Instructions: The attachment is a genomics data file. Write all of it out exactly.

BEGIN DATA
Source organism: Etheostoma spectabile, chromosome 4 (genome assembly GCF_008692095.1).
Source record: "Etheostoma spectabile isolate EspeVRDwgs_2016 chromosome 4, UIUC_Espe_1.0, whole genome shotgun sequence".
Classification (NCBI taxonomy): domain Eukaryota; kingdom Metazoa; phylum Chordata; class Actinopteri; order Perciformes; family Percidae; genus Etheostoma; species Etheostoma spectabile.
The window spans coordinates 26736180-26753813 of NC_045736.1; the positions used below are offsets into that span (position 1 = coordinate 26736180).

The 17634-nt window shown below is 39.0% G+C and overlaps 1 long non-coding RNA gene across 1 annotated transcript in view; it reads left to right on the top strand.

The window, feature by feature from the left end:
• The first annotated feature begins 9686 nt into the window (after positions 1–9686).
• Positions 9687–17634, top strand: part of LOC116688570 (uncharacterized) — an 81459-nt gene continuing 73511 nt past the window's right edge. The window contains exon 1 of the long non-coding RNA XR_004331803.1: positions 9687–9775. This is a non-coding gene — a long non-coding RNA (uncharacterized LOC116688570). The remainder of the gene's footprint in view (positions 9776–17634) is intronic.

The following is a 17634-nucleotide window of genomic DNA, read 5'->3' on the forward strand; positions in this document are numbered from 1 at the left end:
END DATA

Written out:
Source organism: Etheostoma spectabile, chromosome 4 (genome assembly GCF_008692095.1).
Source record: "Etheostoma spectabile isolate EspeVRDwgs_2016 chromosome 4, UIUC_Espe_1.0, whole genome shotgun sequence".
Classification (NCBI taxonomy): domain Eukaryota; kingdom Metazoa; phylum Chordata; class Actinopteri; order Perciformes; family Percidae; genus Etheostoma; species Etheostoma spectabile.
The window spans coordinates 26736180-26753813 of NC_045736.1; the positions used below are offsets into that span (position 1 = coordinate 26736180).

The 17634-nt window shown below is 39.0% G+C and overlaps 1 long non-coding RNA gene across 1 annotated transcript in view; it reads left to right on the top strand.

The window, feature by feature from the left end:
• The first annotated feature begins 9686 nt into the window (after positions 1–9686).
• Positions 9687–17634, top strand: part of LOC116688570 (uncharacterized) — an 81459-nt gene continuing 73511 nt past the window's right edge. The window contains exon 1 of the long non-coding RNA XR_004331803.1: positions 9687–9775. This is a non-coding gene — a long non-coding RNA (uncharacterized LOC116688570). The remainder of the gene's footprint in view (positions 9776–17634) is intronic.

The following is a 17634-nucleotide window of genomic DNA, read 5'->3' on the forward strand; positions in this document are numbered from 1 at the left end: